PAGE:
Molesworth has since become one of literature’s most famous schoolboy anti-heroes.  Perhaps taking a cue from Rudyard Kipling’s Stalky (1899), Molesworth had a jaundiced, cynical and at times ambivalent approach to life, both at school and at home. 
    “Armand is coming to sta with us in the hols,” she sa.
    “Who, pray, is armand,” i repli, dealing a mitey blow to my hard-boiled egg.  “As far as i kno he is the weedy wet in the fr. book who sa the elephants are pigs.
    “He is a fr. boy who is coming to us to learn eng.,” sa mater with a swete patient smile.  “And you are to be v. nice to him as the pore boy will be far from home ect.”
     Well, you can immagine wot any noble british boy would sa to that i.e. o no mater, must we, gosh, wot a chiz ect. but it is no use.  It is not any good pointing out that “chez molesworth” he may learn a lot of things but one of them won’t be eng.  We kno when are licked.
As with the other fictional comic prep school boys of his era  –  Donald Gilchrist’s Seeley-Bohn, Klaxon’s Aloysius, Anthony Buckeridge’s Jennings, and the boys in H. F. Ellis’s A .J. Wentworth  –  much of the humour comes from the clash between a child’s view of the world and an adult’s view.  But the main strength of Molesworth is Willans’s style, which gives Molesworth a unique voice.  His erratic spelling, vague notions of grammar, lack of punctuation, and the repetition of certain expressions, are trademarks which are instantly recognisable.  Above all, the Molesworth books have a satirical bite which elevates them to a level far higher than that of simple farce or comedy.
    “Wot is yore opinion of colin wilson, the new philosopher?” sa fotherington-tomas, hanging by his weedy heels from the crossbar.
    “Advanced, forthright, signifficant,” i repli, kicking off the mud from my footer boots.
    “He takes, i think, the place of t.s. eliot in speaking for the younger generation.  Have you any idea of the score?”
    “Not a clue.”
    “Those rufians hav interrupted us six times.  So one must assume half a dozen goles.  If only our defence was more lively, quicker on the tackle!  Now as i was saing about colin wilson.....”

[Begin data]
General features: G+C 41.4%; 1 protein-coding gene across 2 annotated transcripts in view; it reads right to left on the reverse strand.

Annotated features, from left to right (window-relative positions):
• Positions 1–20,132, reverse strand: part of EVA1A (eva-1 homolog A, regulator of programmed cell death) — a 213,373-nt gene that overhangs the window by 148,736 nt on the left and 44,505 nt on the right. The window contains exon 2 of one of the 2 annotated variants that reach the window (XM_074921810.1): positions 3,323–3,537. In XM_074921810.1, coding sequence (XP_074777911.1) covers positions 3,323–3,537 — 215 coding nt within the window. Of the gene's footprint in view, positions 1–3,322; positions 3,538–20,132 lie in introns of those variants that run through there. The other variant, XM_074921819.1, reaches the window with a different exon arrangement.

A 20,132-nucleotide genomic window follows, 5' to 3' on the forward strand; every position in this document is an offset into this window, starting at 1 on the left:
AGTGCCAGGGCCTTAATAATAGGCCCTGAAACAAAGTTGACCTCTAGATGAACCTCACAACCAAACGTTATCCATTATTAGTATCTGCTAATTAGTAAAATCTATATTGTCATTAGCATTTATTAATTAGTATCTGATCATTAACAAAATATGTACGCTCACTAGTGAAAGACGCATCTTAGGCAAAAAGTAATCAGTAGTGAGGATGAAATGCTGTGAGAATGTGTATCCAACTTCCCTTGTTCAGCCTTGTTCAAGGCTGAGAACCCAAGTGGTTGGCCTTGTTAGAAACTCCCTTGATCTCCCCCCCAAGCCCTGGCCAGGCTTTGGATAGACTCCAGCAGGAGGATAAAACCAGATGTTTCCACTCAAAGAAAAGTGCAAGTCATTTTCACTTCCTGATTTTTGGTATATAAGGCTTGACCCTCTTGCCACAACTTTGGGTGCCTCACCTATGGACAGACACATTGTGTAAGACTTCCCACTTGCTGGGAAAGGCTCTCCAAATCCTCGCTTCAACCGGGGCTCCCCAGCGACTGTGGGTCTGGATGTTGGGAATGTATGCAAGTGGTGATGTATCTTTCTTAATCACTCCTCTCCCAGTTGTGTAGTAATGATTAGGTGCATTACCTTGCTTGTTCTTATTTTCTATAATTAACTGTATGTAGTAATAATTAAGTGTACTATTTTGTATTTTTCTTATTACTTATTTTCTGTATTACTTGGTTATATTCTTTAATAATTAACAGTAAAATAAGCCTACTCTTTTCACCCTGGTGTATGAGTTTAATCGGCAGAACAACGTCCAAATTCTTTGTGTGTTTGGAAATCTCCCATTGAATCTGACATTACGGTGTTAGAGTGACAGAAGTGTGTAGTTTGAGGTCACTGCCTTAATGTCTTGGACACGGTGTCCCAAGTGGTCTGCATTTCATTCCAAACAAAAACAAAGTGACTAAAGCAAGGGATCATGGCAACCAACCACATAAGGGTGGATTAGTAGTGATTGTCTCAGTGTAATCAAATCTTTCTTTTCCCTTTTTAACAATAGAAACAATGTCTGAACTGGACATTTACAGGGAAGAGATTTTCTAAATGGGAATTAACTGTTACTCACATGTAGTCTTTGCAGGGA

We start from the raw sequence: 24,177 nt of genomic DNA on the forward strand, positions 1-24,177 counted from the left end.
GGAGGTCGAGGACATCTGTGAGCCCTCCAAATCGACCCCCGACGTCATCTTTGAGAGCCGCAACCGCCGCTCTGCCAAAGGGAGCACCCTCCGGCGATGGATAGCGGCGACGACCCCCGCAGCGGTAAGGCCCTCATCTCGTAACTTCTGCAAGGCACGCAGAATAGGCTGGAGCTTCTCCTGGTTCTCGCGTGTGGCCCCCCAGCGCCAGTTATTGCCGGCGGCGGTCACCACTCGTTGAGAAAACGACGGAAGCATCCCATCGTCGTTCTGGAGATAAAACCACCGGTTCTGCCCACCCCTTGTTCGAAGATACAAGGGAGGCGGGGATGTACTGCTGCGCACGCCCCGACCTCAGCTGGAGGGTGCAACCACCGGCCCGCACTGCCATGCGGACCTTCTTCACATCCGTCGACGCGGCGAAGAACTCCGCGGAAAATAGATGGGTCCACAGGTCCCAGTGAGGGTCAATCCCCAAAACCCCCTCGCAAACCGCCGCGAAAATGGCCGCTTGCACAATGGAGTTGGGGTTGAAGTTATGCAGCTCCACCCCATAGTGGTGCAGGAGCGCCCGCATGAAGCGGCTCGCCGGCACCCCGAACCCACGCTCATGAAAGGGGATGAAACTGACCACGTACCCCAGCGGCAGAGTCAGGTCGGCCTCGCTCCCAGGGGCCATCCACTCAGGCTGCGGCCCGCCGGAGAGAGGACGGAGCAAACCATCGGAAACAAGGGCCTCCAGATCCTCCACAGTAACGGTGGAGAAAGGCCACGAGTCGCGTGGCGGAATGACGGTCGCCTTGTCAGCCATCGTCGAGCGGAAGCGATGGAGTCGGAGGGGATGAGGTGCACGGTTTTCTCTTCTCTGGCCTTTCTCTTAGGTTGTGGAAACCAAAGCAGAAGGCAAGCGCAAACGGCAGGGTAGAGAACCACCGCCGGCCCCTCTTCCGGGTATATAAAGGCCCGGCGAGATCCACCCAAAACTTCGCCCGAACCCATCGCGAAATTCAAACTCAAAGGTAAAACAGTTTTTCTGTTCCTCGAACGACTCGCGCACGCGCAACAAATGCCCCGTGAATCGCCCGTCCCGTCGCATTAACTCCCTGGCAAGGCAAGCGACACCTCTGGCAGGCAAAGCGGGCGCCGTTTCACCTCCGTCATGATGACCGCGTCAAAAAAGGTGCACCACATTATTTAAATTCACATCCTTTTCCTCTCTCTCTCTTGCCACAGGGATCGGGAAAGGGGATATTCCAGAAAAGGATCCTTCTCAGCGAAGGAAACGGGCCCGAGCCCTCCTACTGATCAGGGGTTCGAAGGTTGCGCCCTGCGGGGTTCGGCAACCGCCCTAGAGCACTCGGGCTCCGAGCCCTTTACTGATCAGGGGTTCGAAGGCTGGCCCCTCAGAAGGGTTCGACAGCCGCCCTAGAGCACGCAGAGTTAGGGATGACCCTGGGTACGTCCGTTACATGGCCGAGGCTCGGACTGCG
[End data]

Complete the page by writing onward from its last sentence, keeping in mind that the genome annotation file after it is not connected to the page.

There has never been anything quite like Molesworth, and the icing on the cake was the brilliance of Ronald Searle, and the perfect match between the text and the illustrations.  Hoora for Willans, Searle, Molesworth, and all boys everywere.


This is a complete list of all the Molesworth pieces in Young Elizabethan.

January 1955        Introducing ... MOLESWORTH (Elizabethan)
February 1955        Guide to Gurls
March 1955        Tee Hee for Tee Vee
April 1955        BOO to tinies
May 1955        WHO will be WOT?
June 1955        Six-gun Molesworth
July 1955        Oeufs are Oafs…
August 1955        Ho for the Hols!
September 1955    A Grim Subjekt
October 1955        Produktivity in Skool
November 1955    More about Masters
December 1955    A Few Tips from the Coarse
January 1956        A Teacher’s World
February 1956        Attoms v Culture
March 1956        Goodby to Skool (for a bit)
May 1956        Learning About Life
June 1956        Taking Wings!
July 1956        The Flying Molesman
September 1956    here we go agane!
October 1956        So far so good!
December 1956    I luv Gurls
February 1957        the karackter kup
March 1957        the grate master trap
May 1957        molesworth cleens up dodge city
June 1957        kno yore enemy!
October 1957        back in the jug agane, (hem hem)
December 1957    a few rools for xmas
January 1958        a brite future
February 1958        dansey dansey
March 1958        “shoot fule!”
April 1958        musick the food of luv ect.
May 1958        headmaster probes secrets
June 1958        ko-eddukation at st. custard’s
July 1958        fr. and English
August 1958        tenis anebody?
September 1958    MIND MY BIKE!
October 1958        thro’ horridges with gran in ’58
December 1958    hurrah for examms

A further piece by Geoffrey Willans, "Molesworth – The Inside Story", appeared in April 1957.